If it's true radio sees the end of free broadcast use of sound recordings coming, broadcasters might be trying to stay ahead of government regulators by voluntarily entering deals, rather than waiting for the Copyright Royalty Board to set a less favorable rate (see "Internet radio"), as the article suggests.

"The reason (Clear Channel would agree to these terms) must be to drive down the overall royalty rates it has to pay," Digital Music News reasons.

After the news source gets its customary digs against Pandora and Clear Channel in, it points out that while these deals do give recording copyright owners (labels) a bit of a royalty for on-air play (for which they're legally entitled to nothing under current U.S. law), they may not be ideal for performers. For one, there's no guarantee of a consistent rate from deal-to-deal.

And record companies have an extra incentive to forge these agreements: unlike SoundExchange payments, labels aren't legally required to share them with performers.

Industry legal expert David Oxenford has some excellent analysis of these deals in Broadcast Law Blog here.

Read more in Digital Music News here.

NAB task force to prepare for new streaming music royalty negotiations

Wednesday, May 1, 2013 - 12:50pm

The National Association of Broadcasters has reportedly formed a dedicated task force in anticipation of upcoming negotiations on streaming music royalties.

The NAB reached a streaming royalty deal with SoundExchange (the music industry body that adminsters royalties for the online use of copyright recordings) in February of 2009 (ending in 2015), the top-level terms of which are here under "COMMERCIAL BROADCASTERS".

Inside Radio reports Beasley Broadcast Group CFO Caroline Beasley will head the task force. As chair of the NAB Radio Board, Beasley "was actively involved in 2010's performance royalty negotiations," Inside Radio wrote.

Her company is one of the ownership groups which, like Clear Channel and Entercom, have entered into royalty deals outside of the NAB/SoundExchange deal, with some smaller labels. Though the terms of the deals are never made public, it's commonly understood that in exchange for significant royalty discounts on the music they stream, radio groups pay a small royalty on the broadcast use of the labels' recordings (which the radio groups characterize as an "advertising revenue share").

Part of the NAB's deal with SoundExchange, by the way, waives limits on music use imposed by the Digital Millennium Copyright Act, known as the “sound performance complement,” which presumably makes online channels like iHeartRadio's two-artist "Beatles & Stones" stream (see our coverage here) legit.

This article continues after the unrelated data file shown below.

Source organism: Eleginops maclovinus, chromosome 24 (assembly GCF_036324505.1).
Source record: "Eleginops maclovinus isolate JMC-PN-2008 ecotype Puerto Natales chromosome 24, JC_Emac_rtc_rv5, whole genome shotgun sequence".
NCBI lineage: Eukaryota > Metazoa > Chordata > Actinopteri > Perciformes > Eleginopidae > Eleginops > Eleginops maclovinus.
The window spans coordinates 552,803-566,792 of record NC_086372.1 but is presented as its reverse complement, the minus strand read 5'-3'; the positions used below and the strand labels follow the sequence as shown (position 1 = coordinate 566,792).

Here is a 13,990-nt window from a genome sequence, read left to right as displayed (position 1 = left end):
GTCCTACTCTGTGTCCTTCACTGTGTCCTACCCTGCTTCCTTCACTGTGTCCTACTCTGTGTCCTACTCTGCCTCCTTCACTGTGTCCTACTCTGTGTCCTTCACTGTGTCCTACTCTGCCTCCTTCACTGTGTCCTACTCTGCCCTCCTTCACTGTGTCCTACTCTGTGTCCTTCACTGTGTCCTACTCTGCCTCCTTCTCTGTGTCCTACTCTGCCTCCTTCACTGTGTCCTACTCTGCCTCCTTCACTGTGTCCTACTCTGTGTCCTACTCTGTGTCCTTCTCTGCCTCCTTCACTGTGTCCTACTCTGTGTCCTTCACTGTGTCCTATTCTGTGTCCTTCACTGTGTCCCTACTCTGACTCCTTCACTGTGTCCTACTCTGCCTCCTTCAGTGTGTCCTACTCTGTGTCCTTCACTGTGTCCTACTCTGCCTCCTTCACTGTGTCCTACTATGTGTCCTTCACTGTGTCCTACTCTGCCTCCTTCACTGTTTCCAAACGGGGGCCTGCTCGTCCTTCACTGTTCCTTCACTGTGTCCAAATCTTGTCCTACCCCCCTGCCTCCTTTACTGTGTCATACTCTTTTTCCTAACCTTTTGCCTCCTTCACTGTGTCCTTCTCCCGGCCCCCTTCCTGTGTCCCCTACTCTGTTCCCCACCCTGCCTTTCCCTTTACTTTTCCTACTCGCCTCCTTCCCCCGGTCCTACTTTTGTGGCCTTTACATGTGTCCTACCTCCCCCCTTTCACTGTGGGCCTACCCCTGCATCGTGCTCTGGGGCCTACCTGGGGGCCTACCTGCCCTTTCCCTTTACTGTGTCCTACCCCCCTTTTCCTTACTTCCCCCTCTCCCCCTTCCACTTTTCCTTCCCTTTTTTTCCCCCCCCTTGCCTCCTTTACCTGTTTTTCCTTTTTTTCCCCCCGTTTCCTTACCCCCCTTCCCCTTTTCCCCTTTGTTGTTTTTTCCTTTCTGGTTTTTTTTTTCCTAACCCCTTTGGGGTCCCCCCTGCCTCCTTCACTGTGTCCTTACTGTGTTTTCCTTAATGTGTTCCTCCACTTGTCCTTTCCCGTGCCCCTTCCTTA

Industry expert MacDonald figures nearly half of SX's $502 million revenue was Pandora royalties

Thursday, April 4, 2013 - 12:30pm

According to a guest columnist in Audio4cast today, nearly 50% of the over half a billion dollars SoundExchange collected from services last year came solely from Pandora!

SoundExchange is the music industry body that collects and distributes royalties for the digital use of copyright sound recordings. When services like webcasters, satellite radio (SiriusXM), cable radio (Music Choice), and business establishment services (DMX) perform copyright sound recordings, they pay SoundExchange, which then distributes money to copyright owners (labels) and performers.

SoundExchange last week released its 2012 financial report (here), revealing it had collected $502.2 million total from services last year (up 35% from 2011's $372.2 million). Digital media attorney Angus MacDonald compared the SoundExchange report with Pandora's most recent 10-K filing (here) and concludes that the top webcaster alone accounts for all of SoundExchange's 2012 revenue growth.

"Pandora paid 55.9% of its revenues to SoundExchange for the fiscal year that ended January 31, 2013," MacDonald wrote in Audio4cast today. "Pandora’s total revenues last year were $427.1 million. Based on the above figures, Pandora paid SoundExchange over $238.7 million ($427.1 million multiplied by 55.9%)" in that fiscal year. "That $238.7 million figure represents 47.53% of SoundExchange’s total royalty revenues ($502.2 million) in 2012," says McDonald.

Pandora paid about $132 million more for royalties in 2012 than in 2011. So while SoundExchange's collections increased by $130 million in a year, that means Pandora completely footed that increase (and a little more). MacDonald also points out that Pandora's FY 2013 royalty bill ($238.7 million) was close to its total revenue for the previous year ($274.3 million for FY 2012).

Pandora strongly backs legislative efforts (such as the Internet Radio Fairness Act, more here) to reform the process that determine royalty rates, in the hopes of decreasing that obligation. Recording industry groups like SoundExchange and the RIAA have strenuously opposed such efforts.

"With Pandora’s ever-surging listening hours and royalty payments, SoundExchange (as well as the record labels and artists who split the royalties collected by SoundExchange) need a healthy Pandora as much as Pandora needs a reasonable Pureplay-like rate for the next royalty term (2016-2020)," MacDonald concluded.

RIAA CEO Cary Sherman recently told The Verge's Greg Sandoval, "Access models" (industry terminology for services that license digital recordings, like Pandora, but also Spotify and YouTube) "are our present and our future... [This] underscores how vital it is to protect these increasingly important revenue streams."

Read MacDonald's guest column in Audio4cast here.

The RIAA issued its revenue report recently which showed $462 million of its 2012 digital revenue -- about 45% -- came from non-interactive digital services like Pandora and SiriusXM (see more in RAIN here).